“Marine mammals are very good sentinels for ocean and human health, and they really act like the proverbial canaries in a coal mine,” said Dr. Greg Bossart, a veterinary pathologist and senior vice president in charge of animal health at the Georgia Aquarium. “They give us an idea of what’s occurring in the environment.”
So far this year, nearly 1,000 bottlenose dolphins — eight times the historical average — have washed up dead along the Eastern Seaboard...
The high death toll ... has alarmed marine scientists, who say it remains unclear why the dolphins have succumbed to the disease. The deaths, along with a spate of other unrelated dolphin die-offs along Florida’s east and west coasts, raise new questions about the health of the ocean in this part of the country and what role environmental factors may be playing, scientists said.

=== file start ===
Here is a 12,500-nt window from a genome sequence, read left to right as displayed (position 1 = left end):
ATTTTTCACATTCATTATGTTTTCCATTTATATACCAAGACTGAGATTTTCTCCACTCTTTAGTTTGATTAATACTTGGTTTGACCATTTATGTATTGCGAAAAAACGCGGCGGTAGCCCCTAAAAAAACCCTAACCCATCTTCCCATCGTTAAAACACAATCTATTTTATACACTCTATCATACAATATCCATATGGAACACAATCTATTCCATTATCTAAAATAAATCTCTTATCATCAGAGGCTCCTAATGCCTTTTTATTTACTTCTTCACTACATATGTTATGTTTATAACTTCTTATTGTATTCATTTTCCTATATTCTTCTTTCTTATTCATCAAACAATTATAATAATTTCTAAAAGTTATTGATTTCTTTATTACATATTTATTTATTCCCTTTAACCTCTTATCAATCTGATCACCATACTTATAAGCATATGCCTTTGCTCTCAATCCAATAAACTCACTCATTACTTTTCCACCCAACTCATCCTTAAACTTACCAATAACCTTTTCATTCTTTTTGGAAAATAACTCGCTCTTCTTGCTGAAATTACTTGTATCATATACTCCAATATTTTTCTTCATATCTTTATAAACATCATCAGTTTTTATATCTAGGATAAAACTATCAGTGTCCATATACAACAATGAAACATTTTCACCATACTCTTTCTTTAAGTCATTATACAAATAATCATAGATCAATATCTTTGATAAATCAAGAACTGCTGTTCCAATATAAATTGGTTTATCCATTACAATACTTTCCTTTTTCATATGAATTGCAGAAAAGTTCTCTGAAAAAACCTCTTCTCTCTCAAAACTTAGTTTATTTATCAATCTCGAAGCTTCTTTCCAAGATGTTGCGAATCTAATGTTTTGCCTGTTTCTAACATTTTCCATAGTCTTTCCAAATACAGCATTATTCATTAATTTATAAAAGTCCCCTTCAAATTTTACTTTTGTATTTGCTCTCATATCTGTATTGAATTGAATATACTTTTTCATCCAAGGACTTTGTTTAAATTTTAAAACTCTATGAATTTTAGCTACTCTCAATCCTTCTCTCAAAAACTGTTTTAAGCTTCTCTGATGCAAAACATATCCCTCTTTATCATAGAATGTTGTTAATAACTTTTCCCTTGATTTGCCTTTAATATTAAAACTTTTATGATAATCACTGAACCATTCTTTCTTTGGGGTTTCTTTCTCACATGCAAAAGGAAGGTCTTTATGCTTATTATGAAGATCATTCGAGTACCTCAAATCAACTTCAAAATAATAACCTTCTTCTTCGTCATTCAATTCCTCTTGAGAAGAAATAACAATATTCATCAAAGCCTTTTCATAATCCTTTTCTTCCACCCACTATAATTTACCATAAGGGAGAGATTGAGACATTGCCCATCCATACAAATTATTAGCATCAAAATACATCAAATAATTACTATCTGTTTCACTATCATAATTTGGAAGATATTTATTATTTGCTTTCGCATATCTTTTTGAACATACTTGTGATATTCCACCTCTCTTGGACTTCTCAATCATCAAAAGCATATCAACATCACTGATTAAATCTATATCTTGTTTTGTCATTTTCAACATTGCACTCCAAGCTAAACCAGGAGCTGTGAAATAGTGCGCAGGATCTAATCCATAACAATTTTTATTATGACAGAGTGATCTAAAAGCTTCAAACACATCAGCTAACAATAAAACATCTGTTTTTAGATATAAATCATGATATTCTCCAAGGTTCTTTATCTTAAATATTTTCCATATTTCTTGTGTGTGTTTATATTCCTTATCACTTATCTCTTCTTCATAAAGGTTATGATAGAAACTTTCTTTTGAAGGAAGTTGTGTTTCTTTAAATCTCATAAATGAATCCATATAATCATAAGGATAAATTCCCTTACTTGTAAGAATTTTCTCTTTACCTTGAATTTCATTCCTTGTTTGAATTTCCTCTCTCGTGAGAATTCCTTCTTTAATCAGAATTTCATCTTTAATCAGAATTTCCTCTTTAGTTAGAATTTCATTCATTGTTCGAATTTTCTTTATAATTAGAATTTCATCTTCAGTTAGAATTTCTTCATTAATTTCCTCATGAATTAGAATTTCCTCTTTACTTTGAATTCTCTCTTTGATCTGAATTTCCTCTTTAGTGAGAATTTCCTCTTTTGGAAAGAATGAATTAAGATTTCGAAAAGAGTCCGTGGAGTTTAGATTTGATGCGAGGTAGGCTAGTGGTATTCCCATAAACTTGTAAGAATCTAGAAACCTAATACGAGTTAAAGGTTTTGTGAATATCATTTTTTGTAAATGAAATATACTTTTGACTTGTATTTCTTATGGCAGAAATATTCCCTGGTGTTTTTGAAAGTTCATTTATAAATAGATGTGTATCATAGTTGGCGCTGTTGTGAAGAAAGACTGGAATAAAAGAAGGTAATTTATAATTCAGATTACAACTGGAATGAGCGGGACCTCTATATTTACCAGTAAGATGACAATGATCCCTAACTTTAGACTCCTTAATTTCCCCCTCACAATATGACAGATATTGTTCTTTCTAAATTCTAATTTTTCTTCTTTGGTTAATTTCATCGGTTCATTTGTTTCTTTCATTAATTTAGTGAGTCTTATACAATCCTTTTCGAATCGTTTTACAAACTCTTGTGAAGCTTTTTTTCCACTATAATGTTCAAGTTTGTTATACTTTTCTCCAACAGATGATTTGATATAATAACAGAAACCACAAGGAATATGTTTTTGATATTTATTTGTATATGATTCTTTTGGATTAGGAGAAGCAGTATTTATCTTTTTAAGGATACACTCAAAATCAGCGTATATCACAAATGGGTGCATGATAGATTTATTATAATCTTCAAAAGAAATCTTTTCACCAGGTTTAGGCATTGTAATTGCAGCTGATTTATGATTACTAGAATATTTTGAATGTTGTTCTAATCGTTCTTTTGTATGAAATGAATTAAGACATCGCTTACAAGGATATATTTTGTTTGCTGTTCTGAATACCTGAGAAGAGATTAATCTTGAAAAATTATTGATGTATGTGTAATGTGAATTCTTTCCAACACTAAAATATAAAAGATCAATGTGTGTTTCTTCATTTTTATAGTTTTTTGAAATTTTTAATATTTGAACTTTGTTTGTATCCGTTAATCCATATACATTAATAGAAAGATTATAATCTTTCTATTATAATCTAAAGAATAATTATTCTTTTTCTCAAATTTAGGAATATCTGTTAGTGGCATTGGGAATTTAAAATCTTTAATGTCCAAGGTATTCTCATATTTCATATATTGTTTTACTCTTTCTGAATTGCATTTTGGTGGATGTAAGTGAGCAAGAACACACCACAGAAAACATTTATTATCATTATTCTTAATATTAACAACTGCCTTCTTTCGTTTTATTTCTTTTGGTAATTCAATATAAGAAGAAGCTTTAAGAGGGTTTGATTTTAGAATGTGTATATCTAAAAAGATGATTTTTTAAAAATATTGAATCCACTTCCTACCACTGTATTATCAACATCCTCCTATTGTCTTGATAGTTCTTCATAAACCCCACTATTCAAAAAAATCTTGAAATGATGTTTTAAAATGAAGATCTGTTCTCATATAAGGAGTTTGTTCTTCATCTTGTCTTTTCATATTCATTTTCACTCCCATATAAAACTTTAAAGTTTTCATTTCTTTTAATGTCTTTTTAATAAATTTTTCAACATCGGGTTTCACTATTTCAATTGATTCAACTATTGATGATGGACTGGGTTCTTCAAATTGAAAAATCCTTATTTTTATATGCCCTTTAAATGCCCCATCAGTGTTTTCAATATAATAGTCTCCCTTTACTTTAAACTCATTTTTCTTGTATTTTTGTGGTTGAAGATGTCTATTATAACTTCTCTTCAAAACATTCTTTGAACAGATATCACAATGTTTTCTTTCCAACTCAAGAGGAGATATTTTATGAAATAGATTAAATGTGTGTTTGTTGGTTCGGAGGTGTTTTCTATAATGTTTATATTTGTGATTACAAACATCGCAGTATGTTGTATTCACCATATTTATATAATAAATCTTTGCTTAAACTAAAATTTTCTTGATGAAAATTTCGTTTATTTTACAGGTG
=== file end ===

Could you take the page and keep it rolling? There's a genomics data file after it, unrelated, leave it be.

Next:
... each group of dolphins faces separate challenges that in some cases remain scientifically murky — disease, a polluted environment, infection and possible residue from the BP Deepwater Horizon oil spill in 2010. “It is alarming when you see so many different die-offs of marine mammals going on at once,”... [emphasis mine]